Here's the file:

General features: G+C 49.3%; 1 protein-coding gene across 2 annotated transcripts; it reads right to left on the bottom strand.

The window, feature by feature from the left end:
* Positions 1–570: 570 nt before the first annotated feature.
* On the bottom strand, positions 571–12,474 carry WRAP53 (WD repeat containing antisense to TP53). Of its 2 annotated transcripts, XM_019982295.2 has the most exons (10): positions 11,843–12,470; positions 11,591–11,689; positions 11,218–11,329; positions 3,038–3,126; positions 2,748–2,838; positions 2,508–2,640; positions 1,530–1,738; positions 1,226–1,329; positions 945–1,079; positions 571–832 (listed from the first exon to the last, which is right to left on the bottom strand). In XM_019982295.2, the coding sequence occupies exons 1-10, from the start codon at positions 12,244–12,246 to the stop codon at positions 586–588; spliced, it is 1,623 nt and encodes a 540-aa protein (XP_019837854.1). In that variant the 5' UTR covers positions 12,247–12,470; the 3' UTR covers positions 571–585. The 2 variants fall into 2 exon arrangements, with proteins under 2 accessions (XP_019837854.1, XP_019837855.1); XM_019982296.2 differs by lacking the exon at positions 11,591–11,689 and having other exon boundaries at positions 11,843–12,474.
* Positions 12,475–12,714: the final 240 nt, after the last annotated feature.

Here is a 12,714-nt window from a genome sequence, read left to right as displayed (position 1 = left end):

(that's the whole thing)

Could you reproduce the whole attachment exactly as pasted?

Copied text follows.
General features: G+C 49.3%; 1 protein-coding gene across 2 annotated transcripts; it reads right to left on the bottom strand.

The window, feature by feature from the left end:
* Positions 1–570: 570 nt before the first annotated feature.
* On the bottom strand, positions 571–12,474 carry WRAP53 (WD repeat containing antisense to TP53). Of its 2 annotated transcripts, XM_019982295.2 has the most exons (10): positions 11,843–12,470; positions 11,591–11,689; positions 11,218–11,329; positions 3,038–3,126; positions 2,748–2,838; positions 2,508–2,640; positions 1,530–1,738; positions 1,226–1,329; positions 945–1,079; positions 571–832 (listed from the first exon to the last, which is right to left on the bottom strand). In XM_019982295.2, the coding sequence occupies exons 1-10, from the start codon at positions 12,244–12,246 to the stop codon at positions 586–588; spliced, it is 1,623 nt and encodes a 540-aa protein (XP_019837854.1). In that variant the 5' UTR covers positions 12,247–12,470; the 3' UTR covers positions 571–585. The 2 variants fall into 2 exon arrangements, with proteins under 2 accessions (XP_019837854.1, XP_019837855.1); XM_019982296.2 differs by lacking the exon at positions 11,591–11,689 and having other exon boundaries at positions 11,843–12,474.
* Positions 12,475–12,714: the final 240 nt, after the last annotated feature.

Here is a 12,714-nt window from a genome sequence, read left to right as displayed (position 1 = left end):